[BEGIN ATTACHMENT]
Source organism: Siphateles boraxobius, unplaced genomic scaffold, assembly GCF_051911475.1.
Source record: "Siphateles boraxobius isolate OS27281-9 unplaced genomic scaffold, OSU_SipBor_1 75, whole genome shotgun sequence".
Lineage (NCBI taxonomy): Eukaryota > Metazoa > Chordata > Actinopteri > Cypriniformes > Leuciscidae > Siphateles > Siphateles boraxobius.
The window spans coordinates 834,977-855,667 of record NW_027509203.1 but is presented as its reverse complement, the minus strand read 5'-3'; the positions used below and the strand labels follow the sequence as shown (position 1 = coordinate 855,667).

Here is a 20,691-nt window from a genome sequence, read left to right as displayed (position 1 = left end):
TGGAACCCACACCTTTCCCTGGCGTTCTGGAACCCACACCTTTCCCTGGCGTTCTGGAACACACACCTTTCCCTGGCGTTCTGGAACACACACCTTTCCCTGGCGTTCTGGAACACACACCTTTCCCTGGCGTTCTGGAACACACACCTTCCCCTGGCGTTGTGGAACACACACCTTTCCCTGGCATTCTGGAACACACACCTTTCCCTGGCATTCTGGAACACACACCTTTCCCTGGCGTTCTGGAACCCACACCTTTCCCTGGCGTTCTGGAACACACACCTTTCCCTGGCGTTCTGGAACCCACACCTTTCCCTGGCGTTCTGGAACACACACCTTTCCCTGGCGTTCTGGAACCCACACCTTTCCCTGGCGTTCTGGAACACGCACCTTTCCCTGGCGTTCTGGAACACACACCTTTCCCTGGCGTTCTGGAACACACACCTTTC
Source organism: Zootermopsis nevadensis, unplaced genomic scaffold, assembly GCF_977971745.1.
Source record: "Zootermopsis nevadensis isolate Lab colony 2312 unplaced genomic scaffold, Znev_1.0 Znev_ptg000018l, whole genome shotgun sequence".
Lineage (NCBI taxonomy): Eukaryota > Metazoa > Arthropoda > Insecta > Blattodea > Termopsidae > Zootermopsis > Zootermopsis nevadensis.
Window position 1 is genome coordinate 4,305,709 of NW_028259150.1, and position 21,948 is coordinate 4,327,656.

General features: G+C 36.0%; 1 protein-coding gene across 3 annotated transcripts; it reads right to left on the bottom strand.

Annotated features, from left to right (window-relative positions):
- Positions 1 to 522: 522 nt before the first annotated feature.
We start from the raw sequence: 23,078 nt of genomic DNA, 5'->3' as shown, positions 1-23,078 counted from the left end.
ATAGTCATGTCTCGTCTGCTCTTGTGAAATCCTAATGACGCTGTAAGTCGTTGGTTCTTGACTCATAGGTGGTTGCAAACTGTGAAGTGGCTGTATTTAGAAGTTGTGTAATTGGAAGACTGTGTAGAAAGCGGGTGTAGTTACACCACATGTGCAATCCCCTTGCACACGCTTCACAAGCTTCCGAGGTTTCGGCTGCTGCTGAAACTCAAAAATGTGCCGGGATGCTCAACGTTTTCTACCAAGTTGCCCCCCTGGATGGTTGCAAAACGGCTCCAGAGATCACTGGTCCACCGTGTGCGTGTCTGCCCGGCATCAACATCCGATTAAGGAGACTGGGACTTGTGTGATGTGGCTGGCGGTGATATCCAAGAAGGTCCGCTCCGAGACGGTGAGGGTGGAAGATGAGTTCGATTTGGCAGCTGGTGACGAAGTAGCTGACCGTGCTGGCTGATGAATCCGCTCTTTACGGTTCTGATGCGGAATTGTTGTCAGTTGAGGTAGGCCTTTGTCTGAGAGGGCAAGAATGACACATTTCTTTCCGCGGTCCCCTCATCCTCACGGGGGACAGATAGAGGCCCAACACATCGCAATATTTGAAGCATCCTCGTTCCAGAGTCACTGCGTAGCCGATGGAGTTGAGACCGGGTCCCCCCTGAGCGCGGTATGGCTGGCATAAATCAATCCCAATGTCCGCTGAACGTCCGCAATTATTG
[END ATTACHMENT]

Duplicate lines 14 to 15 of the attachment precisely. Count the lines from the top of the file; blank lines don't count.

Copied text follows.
We start from the raw sequence: 23,078 nt of genomic DNA, 5'->3' as shown, positions 1-23,078 counted from the left end.
ATAGTCATGTCTCGTCTGCTCTTGTGAAATCCTAATGACGCTGTAAGTCGTTGGTTCTTGACTCATAGGTGGTTGCAAACTGTGAAGTGGCTGTATTTAGAAGTTGTGTAATTGGAAGACTGTGTAGAAAGCGGGTGTAGTTACACCACATGTGCAATCCCCTTGCACACGCTTCACAAGCTTCCGAGGTTTCGGCTGCTGCTGAAACTCAAAAATGTGCCGGGATGCTCAACGTTTTCTACCAAGTTGCCCCCCTGGATGGTTGCAAAACGGCTCCAGAGATCACTGGTCCACCGTGTGCGTGTCTGCCCGGCATCAACATCCGATTAAGGAGACTGGGACTTGTGTGATGTGGCTGGCGGTGATATCCAAGAAGGTCCGCTCCGAGACGGTGAGGGTGGAAGATGAGTTCGATTTGGCAGCTGGTGACGAAGTAGCTGACCGTGCTGGCTGATGAATCCGCTCTTTACGGTTCTGATGCGGAATTGTTGTCAGTTGAGGTAGGCCTTTGTCTGAGAGGGCAAGAATGACACATTTCTTTCCGCGGTCCCCTCATCCTCACGGGGGACAGATAGAGGCCCAACACATCGCAATATTTGAAGCATCCTCGTTCCAGAGTCACTGCGTAGCCGATGGAGTTGAGACCGGGTCCCCCCTGAGCGCGGTATGGCTGGCATAAATCAATCCCAATGTCCGCTGAACGTCCGCAATTATTG